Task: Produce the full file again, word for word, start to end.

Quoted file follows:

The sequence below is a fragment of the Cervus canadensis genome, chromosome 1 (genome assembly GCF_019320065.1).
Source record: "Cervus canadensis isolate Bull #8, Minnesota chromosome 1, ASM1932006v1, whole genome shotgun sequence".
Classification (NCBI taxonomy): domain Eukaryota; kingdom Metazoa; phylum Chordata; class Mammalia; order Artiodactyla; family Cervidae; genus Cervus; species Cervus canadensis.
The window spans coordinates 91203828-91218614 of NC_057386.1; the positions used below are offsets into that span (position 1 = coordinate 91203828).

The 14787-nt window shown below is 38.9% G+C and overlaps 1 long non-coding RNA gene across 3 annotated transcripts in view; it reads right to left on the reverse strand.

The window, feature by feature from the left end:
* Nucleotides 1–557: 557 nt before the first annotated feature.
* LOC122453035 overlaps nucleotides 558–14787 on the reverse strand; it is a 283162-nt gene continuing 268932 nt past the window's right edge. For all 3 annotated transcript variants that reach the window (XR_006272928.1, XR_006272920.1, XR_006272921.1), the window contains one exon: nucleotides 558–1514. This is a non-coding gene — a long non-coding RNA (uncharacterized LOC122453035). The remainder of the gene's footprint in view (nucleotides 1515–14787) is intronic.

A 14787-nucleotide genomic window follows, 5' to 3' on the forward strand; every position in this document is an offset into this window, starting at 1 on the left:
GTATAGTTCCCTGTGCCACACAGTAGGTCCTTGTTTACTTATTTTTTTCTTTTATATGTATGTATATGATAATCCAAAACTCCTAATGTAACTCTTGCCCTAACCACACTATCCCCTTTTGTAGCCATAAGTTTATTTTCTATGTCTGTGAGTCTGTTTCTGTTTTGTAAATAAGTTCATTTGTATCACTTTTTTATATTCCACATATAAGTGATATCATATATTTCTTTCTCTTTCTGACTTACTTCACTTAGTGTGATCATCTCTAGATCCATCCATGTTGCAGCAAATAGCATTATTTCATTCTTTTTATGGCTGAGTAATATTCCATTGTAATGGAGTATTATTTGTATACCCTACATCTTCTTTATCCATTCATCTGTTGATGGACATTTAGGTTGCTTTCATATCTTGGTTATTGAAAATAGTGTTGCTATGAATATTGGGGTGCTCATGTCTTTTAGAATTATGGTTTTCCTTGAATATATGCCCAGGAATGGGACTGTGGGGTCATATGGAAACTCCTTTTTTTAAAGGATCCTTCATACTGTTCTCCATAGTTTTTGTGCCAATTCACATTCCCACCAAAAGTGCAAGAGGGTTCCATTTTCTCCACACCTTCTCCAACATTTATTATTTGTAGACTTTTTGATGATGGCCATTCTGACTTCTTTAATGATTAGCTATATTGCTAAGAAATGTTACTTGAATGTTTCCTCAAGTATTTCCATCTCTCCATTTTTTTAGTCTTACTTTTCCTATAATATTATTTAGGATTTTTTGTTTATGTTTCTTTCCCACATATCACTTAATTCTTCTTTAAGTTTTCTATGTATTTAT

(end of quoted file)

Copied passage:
The sequence below is a fragment of the Cervus canadensis genome, chromosome 1 (genome assembly GCF_019320065.1).
Source record: "Cervus canadensis isolate Bull #8, Minnesota chromosome 1, ASM1932006v1, whole genome shotgun sequence".
Classification (NCBI taxonomy): domain Eukaryota; kingdom Metazoa; phylum Chordata; class Mammalia; order Artiodactyla; family Cervidae; genus Cervus; species Cervus canadensis.
The window spans coordinates 91203828-91218614 of NC_057386.1; the positions used below are offsets into that span (position 1 = coordinate 91203828).

The 14787-nt window shown below is 38.9% G+C and overlaps 1 long non-coding RNA gene across 3 annotated transcripts in view; it reads right to left on the reverse strand.

The window, feature by feature from the left end:
* Nucleotides 1–557: 557 nt before the first annotated feature.
* LOC122453035 overlaps nucleotides 558–14787 on the reverse strand; it is a 283162-nt gene continuing 268932 nt past the window's right edge. For all 3 annotated transcript variants that reach the window (XR_006272928.1, XR_006272920.1, XR_006272921.1), the window contains one exon: nucleotides 558–1514. This is a non-coding gene — a long non-coding RNA (uncharacterized LOC122453035). The remainder of the gene's footprint in view (nucleotides 1515–14787) is intronic.

A 14787-nucleotide genomic window follows, 5' to 3' on the forward strand; every position in this document is an offset into this window, starting at 1 on the left:
GTATAGTTCCCTGTGCCACACAGTAGGTCCTTGTTTACTTATTTTTTTCTTTTATATGTATGTATATGATAATCCAAAACTCCTAATGTAACTCTTGCCCTAACCACACTATCCCCTTTTGTAGCCATAAGTTTATTTTCTATGTCTGTGAGTCTGTTTCTGTTTTGTAAATAAGTTCATTTGTATCACTTTTTTATATTCCACATATAAGTGATATCATATATTTCTTTCTCTTTCTGACTTACTTCACTTAGTGTGATCATCTCTAGATCCATCCATGTTGCAGCAAATAGCATTATTTCATTCTTTTTATGGCTGAGTAATATTCCATTGTAATGGAGTATTATTTGTATACCCTACATCTTCTTTATCCATTCATCTGTTGATGGACATTTAGGTTGCTTTCATATCTTGGTTATTGAAAATAGTGTTGCTATGAATATTGGGGTGCTCATGTCTTTTAGAATTATGGTTTTCCTTGAATATATGCCCAGGAATGGGACTGTGGGGTCATATGGAAACTCCTTTTTTTAAAGGATCCTTCATACTGTTCTCCATAGTTTTTGTGCCAATTCACATTCCCACCAAAAGTGCAAGAGGGTTCCATTTTCTCCACACCTTCTCCAACATTTATTATTTGTAGACTTTTTGATGATGGCCATTCTGACTTCTTTAATGATTAGCTATATTGCTAAGAAATGTTACTTGAATGTTTCCTCAAGTATTTCCATCTCTCCATTTTTTTAGTCTTACTTTTCCTATAATATTATTTAGGATTTTTTGTTTATGTTTCTTTCCCACATATCACTTAATTCTTCTTTAAGTTTTCTATGTATTTAT